log: Filter and route log messages using log paths, flags, and filters Global options of syslog-ng OSE TLS-encrypted message transfer template and rewrite: Format, modify, and manipulate log messages parser: Parse and segment structured messages db-parser: Process message content with a pattern database (patterndb) Correlating log messages Enriching log messages with external data Statistics of syslog-ng Multithreading and scaling in syslog-ng OSE Troubleshooting syslog-ng Best practices and examples The syslog-ng manual pages Third-party contributions Creative Commons Attribution Non-commercial No Derivatives (by-nc-nd) License About us

Customize message format using macros and templates

The following sections describe how to customize the names of logfiles, and also how to use templates, macros, and template functions.

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Formatting messages, filenames, directories, and tablenames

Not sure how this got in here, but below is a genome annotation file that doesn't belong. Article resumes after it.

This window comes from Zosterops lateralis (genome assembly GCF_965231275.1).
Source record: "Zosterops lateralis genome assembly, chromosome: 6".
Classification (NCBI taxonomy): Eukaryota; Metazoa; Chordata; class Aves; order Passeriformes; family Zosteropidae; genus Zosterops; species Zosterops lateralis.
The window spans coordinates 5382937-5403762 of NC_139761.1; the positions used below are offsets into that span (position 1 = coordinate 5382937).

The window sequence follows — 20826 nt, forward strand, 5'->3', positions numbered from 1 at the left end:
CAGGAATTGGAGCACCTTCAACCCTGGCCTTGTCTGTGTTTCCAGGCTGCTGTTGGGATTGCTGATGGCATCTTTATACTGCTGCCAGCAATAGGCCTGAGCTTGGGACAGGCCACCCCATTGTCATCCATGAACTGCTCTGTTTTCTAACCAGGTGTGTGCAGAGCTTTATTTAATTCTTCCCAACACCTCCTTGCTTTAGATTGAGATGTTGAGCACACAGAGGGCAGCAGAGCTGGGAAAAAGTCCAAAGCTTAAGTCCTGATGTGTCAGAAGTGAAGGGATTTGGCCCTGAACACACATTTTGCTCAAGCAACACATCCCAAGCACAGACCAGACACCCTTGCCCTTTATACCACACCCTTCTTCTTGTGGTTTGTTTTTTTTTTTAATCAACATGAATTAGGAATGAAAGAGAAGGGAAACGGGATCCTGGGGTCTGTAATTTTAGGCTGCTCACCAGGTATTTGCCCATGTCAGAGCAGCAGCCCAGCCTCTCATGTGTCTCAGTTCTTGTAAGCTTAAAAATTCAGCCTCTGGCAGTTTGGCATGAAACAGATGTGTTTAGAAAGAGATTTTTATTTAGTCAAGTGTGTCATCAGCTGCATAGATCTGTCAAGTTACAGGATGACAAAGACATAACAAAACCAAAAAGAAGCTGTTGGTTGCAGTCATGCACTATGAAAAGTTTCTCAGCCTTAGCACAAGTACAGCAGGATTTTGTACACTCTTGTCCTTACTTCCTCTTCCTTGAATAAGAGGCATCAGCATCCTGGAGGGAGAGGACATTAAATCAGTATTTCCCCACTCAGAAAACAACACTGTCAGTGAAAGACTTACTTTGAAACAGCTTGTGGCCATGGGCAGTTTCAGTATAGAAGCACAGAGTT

The syslog-ng OSE application can dynamically create filenames, directories, or names of database tables using macros that help you organize your log messages. Macros refer to a property or a part of the log message, for example, the ${HOST} macro refers to the name or IP address of the client that sent the log message, while ${DAY} is the day of the month when syslog-ng has received the message. Using these macros in the path of the destination log files allows you for example to collect the logs of every host into separate files for every day.

A set of macros can be defined as a template object and used in multiple destinations.

Another use of macros and templates is to customize the format of the syslog message, for example, to add elements of the message header to the message text.


If a message uses the IETF-syslog format (RFC5424), only the text of the message can be customized (that is, the $MESSAGE part of the log), the structure of the header is fixed.

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Templates and macros

The syslog-ng OSE application allows you to define message templates, and reference them from every object that can use a template. Templates can include strings, macros (for example date, the hostname, and so on), and template functions. For example, you can use templates to create standard message formats or filenames. For a list of macros available in syslog-ng Open Source Edition, see Macros of syslog-ng OSE. Fields from the structured data (SD) part of messages using the new IETF-syslog standard can also be used as macros.

template <template-name> {
    template("<template-expression>") <template-escape(yes)>;